1. TWO Books: The first book has to be A Midsummer Night’s Dream by William Shakespeare – This is one of my favorites by Shakespeare and I’ve re-read it over the years. I just love the tongue-in-cheek humor and the two sets of lovers who get all turned around by the fairy’s spells. The second book in this crate would be a recent read for me, If We Were Villains by M.L. Rio – I read this book during March and just loved it. I thought it incorporated Shakespeare so well into the story and it was dark and mysterious and just a great read.
  2. An “A-Z SHakespeare” T-shirt from Woot.com I saw this on Woot one day and thought it was such a cute piece and the little characters on the shirt are so funny.Tshirt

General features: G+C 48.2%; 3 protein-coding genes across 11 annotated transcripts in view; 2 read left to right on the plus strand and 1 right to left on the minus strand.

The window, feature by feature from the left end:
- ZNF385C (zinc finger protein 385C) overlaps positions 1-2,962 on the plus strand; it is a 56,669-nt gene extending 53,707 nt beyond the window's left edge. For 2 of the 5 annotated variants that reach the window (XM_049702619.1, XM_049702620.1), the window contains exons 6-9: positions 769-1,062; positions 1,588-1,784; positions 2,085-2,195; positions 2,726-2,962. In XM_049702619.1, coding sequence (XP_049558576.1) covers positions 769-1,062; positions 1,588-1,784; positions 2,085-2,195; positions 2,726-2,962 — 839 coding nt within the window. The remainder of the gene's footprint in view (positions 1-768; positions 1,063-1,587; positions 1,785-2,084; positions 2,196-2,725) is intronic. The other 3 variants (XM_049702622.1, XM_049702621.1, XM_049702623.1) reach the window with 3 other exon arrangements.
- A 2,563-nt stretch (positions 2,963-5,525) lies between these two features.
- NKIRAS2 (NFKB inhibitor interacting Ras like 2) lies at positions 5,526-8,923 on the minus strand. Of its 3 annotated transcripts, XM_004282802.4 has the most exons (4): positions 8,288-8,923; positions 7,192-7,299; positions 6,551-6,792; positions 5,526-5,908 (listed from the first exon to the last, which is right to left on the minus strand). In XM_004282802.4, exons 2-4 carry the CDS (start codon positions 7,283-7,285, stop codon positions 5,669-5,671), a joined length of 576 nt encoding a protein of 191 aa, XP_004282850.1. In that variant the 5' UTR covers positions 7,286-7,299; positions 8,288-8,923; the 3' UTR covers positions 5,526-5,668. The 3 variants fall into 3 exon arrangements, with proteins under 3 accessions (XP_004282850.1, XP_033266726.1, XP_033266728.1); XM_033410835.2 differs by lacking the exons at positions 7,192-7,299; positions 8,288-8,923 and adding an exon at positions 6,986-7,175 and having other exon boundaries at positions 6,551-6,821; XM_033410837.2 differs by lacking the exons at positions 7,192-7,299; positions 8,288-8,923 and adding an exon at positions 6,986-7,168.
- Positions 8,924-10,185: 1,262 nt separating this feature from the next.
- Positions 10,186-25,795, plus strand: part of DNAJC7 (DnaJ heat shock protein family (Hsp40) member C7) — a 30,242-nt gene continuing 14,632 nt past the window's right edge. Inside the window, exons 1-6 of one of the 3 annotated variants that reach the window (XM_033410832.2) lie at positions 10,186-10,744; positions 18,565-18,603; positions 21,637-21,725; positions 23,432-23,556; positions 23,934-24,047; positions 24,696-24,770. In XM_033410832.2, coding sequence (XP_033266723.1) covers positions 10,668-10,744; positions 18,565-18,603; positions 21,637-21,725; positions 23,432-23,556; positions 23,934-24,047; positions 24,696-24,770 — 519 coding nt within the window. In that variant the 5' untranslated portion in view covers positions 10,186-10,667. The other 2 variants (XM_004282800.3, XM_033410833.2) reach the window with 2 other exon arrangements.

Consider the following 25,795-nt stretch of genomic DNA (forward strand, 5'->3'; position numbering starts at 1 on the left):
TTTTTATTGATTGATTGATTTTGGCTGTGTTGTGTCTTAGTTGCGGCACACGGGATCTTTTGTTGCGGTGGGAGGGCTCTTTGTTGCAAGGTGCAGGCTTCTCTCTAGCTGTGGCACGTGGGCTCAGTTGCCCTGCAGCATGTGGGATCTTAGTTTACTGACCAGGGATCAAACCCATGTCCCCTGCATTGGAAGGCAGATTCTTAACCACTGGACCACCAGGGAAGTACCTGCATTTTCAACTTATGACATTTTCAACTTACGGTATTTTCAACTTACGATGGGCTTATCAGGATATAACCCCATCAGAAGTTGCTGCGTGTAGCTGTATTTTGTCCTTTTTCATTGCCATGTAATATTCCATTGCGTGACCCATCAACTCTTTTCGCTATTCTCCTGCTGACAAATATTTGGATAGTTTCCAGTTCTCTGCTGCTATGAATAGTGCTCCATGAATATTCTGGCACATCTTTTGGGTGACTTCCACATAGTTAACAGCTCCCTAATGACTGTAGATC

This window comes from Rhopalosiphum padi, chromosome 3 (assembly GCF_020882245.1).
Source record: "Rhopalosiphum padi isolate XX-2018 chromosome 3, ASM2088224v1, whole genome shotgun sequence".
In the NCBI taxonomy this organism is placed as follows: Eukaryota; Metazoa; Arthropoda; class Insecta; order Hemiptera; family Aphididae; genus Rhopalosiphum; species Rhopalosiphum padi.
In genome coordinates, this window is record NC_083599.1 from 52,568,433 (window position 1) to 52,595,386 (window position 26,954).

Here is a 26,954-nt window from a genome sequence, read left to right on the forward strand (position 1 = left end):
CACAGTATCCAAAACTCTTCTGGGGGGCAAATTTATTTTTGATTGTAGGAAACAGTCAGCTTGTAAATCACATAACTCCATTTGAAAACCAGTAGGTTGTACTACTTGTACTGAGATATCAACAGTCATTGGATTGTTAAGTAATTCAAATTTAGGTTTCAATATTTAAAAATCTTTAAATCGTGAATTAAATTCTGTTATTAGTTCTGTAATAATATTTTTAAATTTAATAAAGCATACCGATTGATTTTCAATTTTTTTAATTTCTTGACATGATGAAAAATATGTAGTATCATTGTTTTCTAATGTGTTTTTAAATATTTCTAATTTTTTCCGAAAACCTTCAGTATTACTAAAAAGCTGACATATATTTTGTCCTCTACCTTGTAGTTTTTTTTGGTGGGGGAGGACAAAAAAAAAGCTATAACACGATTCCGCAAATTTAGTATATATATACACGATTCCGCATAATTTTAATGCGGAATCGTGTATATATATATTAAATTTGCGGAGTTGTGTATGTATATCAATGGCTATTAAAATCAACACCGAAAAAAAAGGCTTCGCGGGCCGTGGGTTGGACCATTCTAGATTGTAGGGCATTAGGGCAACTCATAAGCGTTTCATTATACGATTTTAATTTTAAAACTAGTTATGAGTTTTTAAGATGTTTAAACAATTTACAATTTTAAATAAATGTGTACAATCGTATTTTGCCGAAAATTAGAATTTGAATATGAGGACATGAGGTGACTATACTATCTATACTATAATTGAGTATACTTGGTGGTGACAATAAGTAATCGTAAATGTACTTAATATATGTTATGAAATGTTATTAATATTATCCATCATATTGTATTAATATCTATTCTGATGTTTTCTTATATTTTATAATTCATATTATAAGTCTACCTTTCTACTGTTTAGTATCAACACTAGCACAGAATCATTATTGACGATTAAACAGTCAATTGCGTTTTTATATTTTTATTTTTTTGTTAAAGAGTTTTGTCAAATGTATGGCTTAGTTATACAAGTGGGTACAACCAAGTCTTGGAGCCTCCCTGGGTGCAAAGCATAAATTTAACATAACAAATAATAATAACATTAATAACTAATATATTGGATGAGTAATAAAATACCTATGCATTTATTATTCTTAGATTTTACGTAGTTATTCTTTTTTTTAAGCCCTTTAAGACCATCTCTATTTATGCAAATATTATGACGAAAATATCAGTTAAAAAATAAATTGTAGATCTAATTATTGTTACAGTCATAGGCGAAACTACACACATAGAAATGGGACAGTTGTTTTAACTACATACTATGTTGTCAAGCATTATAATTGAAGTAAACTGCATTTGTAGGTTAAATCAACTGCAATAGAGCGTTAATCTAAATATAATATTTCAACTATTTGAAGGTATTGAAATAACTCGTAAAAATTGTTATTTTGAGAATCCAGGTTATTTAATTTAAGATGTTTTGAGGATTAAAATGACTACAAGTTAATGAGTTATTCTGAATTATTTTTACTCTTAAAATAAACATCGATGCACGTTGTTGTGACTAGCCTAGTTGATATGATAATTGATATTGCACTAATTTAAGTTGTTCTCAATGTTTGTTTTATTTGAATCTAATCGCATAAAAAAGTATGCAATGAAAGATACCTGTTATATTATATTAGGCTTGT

3. A Romeo and Juliet inspired necklace by LiteraryGiftsUK This piece is just gorgeous and I love that it comes with such a long chain. And the quote is touching.il_570xN.1073964411_fh0k
  4. This funky bracelet with a Macbeth quote made by WickedWordsmithCo I love the shape of this bracelet and the quote on it, this is such an interesting piece. And since Macbeth was so prevalent in the If We Were Villains novel, I thought this piece would pair great with the book as well. il_570xN.819912967_tojc
  5. A light-weight summer scarf with Romeo & Juliet quotes on it from Storiarts I have a different scarf from this company and I love the quality of their products. And I think the summer scarf is really stylish with the ribbon bow. rj_summer_01_580x@2x